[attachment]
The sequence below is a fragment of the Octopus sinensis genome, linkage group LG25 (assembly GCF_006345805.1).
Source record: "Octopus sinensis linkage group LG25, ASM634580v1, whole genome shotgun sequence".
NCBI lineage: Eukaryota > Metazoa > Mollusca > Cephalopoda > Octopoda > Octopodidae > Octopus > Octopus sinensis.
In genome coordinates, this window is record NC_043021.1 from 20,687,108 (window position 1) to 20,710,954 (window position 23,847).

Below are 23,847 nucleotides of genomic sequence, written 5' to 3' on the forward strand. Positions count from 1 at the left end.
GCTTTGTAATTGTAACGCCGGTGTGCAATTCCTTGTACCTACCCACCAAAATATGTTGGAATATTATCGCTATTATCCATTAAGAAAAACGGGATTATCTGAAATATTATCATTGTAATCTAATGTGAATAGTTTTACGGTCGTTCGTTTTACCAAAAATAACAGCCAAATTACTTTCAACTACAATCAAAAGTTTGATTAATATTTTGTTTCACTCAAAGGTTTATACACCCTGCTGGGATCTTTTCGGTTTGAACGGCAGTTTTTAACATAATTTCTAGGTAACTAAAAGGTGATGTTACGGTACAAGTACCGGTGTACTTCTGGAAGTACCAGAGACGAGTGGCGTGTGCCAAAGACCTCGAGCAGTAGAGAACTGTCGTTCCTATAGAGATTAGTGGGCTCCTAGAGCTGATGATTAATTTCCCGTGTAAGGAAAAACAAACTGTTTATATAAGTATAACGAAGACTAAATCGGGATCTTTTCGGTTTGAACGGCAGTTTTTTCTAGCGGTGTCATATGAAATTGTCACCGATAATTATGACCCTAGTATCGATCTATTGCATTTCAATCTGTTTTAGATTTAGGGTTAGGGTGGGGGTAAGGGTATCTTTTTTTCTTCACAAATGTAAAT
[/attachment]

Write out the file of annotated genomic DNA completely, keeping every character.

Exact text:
The sequence below is a fragment of the Octopus sinensis genome, linkage group LG25 (assembly GCF_006345805.1).
Source record: "Octopus sinensis linkage group LG25, ASM634580v1, whole genome shotgun sequence".
NCBI lineage: Eukaryota > Metazoa > Mollusca > Cephalopoda > Octopoda > Octopodidae > Octopus > Octopus sinensis.
In genome coordinates, this window is record NC_043021.1 from 20,687,108 (window position 1) to 20,710,954 (window position 23,847).

Below are 23,847 nucleotides of genomic sequence, written 5' to 3' on the forward strand. Positions count from 1 at the left end.
GCTTTGTAATTGTAACGCCGGTGTGCAATTCCTTGTACCTACCCACCAAAATATGTTGGAATATTATCGCTATTATCCATTAAGAAAAACGGGATTATCTGAAATATTATCATTGTAATCTAATGTGAATAGTTTTACGGTCGTTCGTTTTACCAAAAATAACAGCCAAATTACTTTCAACTACAATCAAAAGTTTGATTAATATTTTGTTTCACTCAAAGGTTTATACACCCTGCTGGGATCTTTTCGGTTTGAACGGCAGTTTTTAACATAATTTCTAGGTAACTAAAAGGTGATGTTACGGTACAAGTACCGGTGTACTTCTGGAAGTACCAGAGACGAGTGGCGTGTGCCAAAGACCTCGAGCAGTAGAGAACTGTCGTTCCTATAGAGATTAGTGGGCTCCTAGAGCTGATGATTAATTTCCCGTGTAAGGAAAAACAAACTGTTTATATAAGTATAACGAAGACTAAATCGGGATCTTTTCGGTTTGAACGGCAGTTTTTTCTAGCGGTGTCATATGAAATTGTCACCGATAATTATGACCCTAGTATCGATCTATTGCATTTCAATCTGTTTTAGATTTAGGGTTAGGGTGGGGGTAAGGGTATCTTTTTTTCTTCACAAATGTAAAT